There are many other developments and I'll try to be more timely with the posts. Stay tuned.

8/19/15 Some good progress on plugs for the new D2 bodywork - the guys at Willamette Pattern are cranking them out! There are some unique methods we're trying that are working quite well. This stuff is still very much an art form even with all the technology, and hand finishing is still very much a part of the process (trying to minimize that though). The foam patterns are coming out perfectly and we're now applying and sanding several coats of Duratec primer.

In other D2-related news, production of the Sector111 Drakan cars continues with two now delivered and several more on the way.

Several other things are in progress as well. With that, our demo D2 is now for sale, to make room for the next development car. Asking $65K - email me for details.


08/26/15 We're pushing to get the next few Drakans out. So a lot of machining and assembly... Chassis #6 is welded up.

Front and rear bellcranks are machined for the next few cars.

Chassis #4 is being assembled with customer-supplied drivetrain.

In the meantime new D2 patterns are moving ahead. The pictures below show just how much bondo and sanding it takes, even with CNC machined tooling foam. Since the guys are busy with other projects I'm doing a good deal of the sanding myself (Peter is also doing a lot of it).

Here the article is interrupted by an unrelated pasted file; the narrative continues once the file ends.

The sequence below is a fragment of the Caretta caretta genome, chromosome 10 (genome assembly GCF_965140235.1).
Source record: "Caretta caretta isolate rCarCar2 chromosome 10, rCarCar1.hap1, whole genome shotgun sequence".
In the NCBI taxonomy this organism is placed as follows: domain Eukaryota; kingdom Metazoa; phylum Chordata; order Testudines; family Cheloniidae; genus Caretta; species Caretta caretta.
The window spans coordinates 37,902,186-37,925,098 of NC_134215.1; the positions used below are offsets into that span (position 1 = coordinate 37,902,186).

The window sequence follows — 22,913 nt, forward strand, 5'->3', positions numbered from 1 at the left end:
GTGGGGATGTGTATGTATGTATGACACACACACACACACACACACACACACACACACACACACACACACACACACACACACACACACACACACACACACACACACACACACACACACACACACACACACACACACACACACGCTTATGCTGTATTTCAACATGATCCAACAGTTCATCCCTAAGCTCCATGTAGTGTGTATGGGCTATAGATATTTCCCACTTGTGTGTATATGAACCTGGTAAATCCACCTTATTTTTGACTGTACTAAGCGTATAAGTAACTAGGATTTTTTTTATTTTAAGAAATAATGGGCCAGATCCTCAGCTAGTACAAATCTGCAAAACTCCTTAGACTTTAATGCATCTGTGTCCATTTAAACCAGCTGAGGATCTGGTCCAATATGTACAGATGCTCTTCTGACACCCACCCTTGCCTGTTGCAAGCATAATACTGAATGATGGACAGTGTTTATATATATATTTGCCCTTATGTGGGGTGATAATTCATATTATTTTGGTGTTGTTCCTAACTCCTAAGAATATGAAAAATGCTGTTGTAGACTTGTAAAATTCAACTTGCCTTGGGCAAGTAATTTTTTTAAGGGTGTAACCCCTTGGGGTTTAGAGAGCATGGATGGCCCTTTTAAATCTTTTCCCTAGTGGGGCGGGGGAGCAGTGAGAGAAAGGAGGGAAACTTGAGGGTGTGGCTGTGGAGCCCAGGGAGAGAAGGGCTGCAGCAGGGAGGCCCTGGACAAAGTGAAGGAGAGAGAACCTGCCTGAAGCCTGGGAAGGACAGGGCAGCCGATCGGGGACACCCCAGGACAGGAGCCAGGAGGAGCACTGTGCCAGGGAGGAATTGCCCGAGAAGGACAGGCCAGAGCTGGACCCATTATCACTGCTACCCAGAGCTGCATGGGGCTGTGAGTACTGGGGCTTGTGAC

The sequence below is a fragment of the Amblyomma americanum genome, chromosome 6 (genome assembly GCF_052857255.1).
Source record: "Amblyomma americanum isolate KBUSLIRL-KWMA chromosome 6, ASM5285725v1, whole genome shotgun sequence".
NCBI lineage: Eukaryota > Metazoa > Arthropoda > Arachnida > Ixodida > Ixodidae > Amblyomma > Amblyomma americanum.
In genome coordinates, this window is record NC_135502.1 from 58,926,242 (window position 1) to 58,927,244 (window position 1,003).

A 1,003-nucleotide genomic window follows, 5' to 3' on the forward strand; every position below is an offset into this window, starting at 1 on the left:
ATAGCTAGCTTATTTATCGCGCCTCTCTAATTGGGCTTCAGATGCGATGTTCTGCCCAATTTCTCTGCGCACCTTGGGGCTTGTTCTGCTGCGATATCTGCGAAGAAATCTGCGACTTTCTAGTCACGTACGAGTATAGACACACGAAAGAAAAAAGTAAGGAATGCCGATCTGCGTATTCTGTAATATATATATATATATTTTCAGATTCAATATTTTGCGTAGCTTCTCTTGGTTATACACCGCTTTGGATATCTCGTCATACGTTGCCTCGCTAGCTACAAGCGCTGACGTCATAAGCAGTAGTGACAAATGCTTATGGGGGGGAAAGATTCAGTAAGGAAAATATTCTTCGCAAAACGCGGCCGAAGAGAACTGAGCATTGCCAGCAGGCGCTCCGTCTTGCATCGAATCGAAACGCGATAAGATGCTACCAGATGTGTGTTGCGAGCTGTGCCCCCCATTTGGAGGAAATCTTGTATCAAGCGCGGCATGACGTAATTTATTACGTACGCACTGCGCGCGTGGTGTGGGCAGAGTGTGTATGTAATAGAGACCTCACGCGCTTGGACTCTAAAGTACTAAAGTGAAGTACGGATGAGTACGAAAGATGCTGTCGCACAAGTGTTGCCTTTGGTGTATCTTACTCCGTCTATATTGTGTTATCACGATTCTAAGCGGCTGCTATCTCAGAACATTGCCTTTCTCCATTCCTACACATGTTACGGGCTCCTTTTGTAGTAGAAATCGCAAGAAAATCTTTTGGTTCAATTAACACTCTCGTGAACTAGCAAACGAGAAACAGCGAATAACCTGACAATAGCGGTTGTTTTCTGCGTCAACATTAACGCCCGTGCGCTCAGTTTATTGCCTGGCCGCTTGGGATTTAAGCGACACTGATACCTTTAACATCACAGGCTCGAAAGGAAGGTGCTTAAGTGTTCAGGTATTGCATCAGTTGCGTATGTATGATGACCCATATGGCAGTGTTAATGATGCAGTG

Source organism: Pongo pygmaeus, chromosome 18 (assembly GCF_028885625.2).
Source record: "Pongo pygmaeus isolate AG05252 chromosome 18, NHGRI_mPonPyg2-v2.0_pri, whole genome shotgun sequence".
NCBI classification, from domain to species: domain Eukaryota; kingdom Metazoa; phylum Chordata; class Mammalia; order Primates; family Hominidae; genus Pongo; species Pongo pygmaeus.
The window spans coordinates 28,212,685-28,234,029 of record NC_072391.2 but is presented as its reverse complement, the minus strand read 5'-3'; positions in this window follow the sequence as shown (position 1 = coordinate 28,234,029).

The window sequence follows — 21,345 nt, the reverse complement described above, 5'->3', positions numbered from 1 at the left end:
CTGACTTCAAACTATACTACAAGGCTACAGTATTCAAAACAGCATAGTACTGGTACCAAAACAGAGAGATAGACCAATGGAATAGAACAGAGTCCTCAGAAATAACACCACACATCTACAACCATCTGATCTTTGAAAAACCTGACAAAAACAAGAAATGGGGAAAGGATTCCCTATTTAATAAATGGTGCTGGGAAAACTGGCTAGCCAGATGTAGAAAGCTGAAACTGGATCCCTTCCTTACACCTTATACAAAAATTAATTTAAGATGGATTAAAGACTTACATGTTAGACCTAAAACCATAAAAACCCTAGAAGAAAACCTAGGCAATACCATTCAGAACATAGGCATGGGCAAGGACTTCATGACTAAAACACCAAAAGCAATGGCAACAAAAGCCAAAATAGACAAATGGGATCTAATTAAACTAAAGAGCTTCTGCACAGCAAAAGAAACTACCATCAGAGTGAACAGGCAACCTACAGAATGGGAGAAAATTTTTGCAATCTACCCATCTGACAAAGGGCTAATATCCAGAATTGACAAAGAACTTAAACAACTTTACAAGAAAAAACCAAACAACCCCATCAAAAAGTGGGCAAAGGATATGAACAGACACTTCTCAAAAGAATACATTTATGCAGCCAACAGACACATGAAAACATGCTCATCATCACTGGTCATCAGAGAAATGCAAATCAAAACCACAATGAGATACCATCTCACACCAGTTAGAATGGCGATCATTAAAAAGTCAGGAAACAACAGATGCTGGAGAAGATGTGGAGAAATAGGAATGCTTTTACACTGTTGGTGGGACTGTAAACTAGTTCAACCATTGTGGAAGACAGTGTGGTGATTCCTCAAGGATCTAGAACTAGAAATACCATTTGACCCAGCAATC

09/24/15 Almost a month since the last D2 update. The majority of the effort during this time has been focused on building the first 5 of the 10 Drakans we have on order, and now the Stiletto is picking back up again - this time for the final push to completion. There is some upcoming press coverage on the Drakan, look for it on the web and I'll post links when I get them.

Three Drakans are done, two more are progressing rapidly. There are also several things that Drakan-specific development has produced, driven by requests from Sector 111, that has found its way back on the D2s. Reduced-caster front suspension is one, dead pedal is another. The latter is more challenging than might seem, since the pedals have 5" of adjustment range and the dead pedal has to travel with the rest. Below is a prototype that works pretty well.